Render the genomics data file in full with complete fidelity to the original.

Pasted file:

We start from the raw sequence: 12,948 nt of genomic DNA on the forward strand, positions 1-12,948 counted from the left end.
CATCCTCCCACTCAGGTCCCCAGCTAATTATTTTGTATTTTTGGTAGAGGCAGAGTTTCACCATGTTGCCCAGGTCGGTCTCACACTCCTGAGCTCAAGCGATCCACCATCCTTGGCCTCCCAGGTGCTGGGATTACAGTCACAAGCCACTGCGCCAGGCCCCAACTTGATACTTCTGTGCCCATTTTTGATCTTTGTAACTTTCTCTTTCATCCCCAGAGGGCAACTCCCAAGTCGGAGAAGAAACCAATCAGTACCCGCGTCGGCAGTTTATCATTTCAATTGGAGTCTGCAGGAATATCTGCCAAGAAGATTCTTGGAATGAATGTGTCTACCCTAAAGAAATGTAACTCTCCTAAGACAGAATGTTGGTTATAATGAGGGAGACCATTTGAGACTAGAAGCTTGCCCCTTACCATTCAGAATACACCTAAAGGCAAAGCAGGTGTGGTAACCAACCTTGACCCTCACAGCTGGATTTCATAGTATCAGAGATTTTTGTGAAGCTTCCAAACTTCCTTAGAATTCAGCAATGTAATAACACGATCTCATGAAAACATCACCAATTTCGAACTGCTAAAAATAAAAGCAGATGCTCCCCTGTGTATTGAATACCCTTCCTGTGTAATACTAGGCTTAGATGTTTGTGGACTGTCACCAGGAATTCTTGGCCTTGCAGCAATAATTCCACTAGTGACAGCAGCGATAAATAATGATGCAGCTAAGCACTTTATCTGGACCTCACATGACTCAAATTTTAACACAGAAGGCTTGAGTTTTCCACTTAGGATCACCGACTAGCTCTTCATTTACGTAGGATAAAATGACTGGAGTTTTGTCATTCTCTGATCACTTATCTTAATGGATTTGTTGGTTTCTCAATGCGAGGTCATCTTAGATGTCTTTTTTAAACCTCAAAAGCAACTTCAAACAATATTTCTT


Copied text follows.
We start from the raw sequence: 12,948 nt of genomic DNA on the forward strand, positions 1-12,948 counted from the left end.
CATCCTCCCACTCAGGTCCCCAGCTAATTATTTTGTATTTTTGGTAGAGGCAGAGTTTCACCATGTTGCCCAGGTCGGTCTCACACTCCTGAGCTCAAGCGATCCACCATCCTTGGCCTCCCAGGTGCTGGGATTACAGTCACAAGCCACTGCGCCAGGCCCCAACTTGATACTTCTGTGCCCATTTTTGATCTTTGTAACTTTCTCTTTCATCCCCAGAGGGCAACTCCCAAGTCGGAGAAGAAACCAATCAGTACCCGCGTCGGCAGTTTATCATTTCAATTGGAGTCTGCAGGAATATCTGCCAAGAAGATTCTTGGAATGAATGTGTCTACCCTAAAGAAATGTAACTCTCCTAAGACAGAATGTTGGTTATAATGAGGGAGACCATTTGAGACTAGAAGCTTGCCCCTTACCATTCAGAATACACCTAAAGGCAAAGCAGGTGTGGTAACCAACCTTGACCCTCACAGCTGGATTTCATAGTATCAGAGATTTTTGTGAAGCTTCCAAACTTCCTTAGAATTCAGCAATGTAATAACACGATCTCATGAAAACATCACCAATTTCGAACTGCTAAAAATAAAAGCAGATGCTCCCCTGTGTATTGAATACCCTTCCTGTGTAATACTAGGCTTAGATGTTTGTGGACTGTCACCAGGAATTCTTGGCCTTGCAGCAATAATTCCACTAGTGACAGCAGCGATAAATAATGATGCAGCTAAGCACTTTATCTGGACCTCACATGACTCAAATTTTAACACAGAAGGCTTGAGTTTTCCACTTAGGATCACCGACTAGCTCTTCATTTACGTAGGATAAAATGACTGGAGTTTTGTCATTCTCTGATCACTTATCTTAATGGATTTGTTGGTTTCTCAATGCGAGGTCATCTTAGATGTCTTTTTTAAACCTCAAAAGCAACTTCAAACAATATTTCTT